But the question before us is, as expenses must arise, in what manner must she proceed in order to defray them, or is a fund absolutely necessary for that purpose? Answer -- If by a fund is meant the depositing a sum of money in stock, distinct from their interest in common, the income of which stock shall be sufficient to meet the exigencies of the church, we find no such rule in the scriptures. Yet we think that in some sense, a fund may be necessary; for,
according to the scriptures before cited, we have both precept and example for taking a suitable precaution, so far at least as to be prepared to meet those unforeseen expenses which often arise. We therefore think, that were churches to travel in gospel order, they would be so liberal, either at their stated contributions on communion seasons, and other times, or (which we think would be more according to the nature of gospel rule) for the Church, from year to year, to determine how much is necessary to meet such expense, so as constantly to have enough in the treasury to answer the above purpose. In this sense only do we mean to be understood in our answer, that a fund is necessary.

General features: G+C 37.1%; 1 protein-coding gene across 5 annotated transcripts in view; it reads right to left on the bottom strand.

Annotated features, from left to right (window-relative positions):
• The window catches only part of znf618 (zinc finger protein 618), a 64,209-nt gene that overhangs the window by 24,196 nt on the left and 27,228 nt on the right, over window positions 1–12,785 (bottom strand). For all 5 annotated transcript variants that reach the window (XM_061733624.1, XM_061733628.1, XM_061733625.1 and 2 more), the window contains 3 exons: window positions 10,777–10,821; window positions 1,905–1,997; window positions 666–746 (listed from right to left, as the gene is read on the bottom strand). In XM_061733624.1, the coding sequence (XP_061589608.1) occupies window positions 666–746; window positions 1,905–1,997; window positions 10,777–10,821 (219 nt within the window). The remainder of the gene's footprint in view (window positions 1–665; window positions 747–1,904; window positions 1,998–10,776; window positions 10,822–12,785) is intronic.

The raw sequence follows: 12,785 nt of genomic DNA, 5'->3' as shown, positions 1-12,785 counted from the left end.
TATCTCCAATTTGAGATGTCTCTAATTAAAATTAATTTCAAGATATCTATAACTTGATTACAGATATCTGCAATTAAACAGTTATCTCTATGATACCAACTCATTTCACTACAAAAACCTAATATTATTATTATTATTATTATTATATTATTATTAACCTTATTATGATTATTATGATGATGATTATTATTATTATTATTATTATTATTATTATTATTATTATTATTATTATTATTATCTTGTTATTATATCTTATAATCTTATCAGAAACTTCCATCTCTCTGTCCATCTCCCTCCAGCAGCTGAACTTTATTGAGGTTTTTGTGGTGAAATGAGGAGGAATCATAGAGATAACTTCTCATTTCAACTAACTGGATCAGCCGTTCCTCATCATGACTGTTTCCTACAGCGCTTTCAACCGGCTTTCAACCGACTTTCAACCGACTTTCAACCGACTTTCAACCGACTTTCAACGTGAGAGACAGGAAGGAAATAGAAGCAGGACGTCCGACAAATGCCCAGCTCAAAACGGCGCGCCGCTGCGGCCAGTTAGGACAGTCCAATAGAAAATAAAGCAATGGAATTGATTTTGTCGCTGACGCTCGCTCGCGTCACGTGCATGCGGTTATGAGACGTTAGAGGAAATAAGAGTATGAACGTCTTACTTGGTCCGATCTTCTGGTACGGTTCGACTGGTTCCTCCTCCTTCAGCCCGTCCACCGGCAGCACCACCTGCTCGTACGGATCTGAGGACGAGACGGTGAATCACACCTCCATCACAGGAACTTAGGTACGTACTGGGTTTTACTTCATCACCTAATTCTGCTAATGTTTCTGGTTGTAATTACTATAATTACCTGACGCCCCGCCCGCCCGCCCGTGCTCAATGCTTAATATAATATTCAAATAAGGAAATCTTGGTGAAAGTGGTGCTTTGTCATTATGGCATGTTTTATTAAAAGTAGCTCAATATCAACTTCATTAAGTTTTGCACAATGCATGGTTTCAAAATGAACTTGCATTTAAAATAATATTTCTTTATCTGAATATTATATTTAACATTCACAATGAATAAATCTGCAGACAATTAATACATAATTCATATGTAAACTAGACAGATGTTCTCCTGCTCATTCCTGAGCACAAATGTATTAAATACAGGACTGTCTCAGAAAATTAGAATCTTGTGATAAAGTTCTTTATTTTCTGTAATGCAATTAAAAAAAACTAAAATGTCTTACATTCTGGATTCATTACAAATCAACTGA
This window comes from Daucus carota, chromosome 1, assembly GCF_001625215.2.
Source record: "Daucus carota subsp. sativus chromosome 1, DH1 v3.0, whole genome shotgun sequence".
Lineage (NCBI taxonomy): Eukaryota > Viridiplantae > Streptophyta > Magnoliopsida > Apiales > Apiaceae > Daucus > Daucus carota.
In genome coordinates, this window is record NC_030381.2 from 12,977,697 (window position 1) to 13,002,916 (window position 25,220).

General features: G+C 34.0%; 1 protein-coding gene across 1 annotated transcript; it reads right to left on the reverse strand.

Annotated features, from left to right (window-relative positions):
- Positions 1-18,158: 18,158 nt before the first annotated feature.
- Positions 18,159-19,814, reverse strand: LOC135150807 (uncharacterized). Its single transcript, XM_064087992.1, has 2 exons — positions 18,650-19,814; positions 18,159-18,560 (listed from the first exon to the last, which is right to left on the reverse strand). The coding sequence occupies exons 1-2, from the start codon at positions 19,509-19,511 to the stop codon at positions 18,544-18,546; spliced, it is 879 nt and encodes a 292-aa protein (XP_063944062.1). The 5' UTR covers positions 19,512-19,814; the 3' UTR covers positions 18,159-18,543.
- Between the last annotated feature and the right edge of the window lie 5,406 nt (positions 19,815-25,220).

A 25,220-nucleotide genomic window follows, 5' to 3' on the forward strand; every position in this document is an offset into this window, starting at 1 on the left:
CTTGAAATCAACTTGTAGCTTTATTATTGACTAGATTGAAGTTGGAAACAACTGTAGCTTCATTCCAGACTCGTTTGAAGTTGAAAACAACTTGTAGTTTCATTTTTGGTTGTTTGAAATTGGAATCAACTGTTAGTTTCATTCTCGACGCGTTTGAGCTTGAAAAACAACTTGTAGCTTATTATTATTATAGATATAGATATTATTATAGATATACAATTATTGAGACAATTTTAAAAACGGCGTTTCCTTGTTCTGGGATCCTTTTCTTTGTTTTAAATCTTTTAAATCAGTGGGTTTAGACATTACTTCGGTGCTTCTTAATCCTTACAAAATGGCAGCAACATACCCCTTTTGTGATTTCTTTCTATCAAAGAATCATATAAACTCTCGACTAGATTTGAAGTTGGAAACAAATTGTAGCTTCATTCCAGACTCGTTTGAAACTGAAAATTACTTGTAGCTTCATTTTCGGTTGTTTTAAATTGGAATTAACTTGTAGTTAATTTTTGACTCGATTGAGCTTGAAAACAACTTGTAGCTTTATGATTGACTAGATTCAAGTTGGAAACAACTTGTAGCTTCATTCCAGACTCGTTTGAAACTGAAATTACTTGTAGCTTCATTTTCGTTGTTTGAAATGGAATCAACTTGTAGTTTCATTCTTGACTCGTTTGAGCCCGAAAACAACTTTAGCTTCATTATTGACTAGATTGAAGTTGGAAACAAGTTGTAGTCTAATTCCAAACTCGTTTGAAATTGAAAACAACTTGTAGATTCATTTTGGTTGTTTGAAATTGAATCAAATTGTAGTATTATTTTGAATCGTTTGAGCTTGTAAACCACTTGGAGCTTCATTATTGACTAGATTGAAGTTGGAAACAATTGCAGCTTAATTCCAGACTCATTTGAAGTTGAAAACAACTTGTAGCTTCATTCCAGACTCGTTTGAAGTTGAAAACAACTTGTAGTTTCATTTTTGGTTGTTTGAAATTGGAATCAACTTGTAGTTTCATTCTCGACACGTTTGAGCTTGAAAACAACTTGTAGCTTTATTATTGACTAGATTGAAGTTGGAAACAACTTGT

There is scarce any precept in all the scriptures more explicit than that each member shall bear their equal proportion of all the necessary expenditures of the Church. We therefore think that a Church may not be said to walk in gospel order, unless they proceed in such a manner in this business, as to be able every year to know whether each member does their duty in this respect, or not; so that one may not be eased, and another burdened.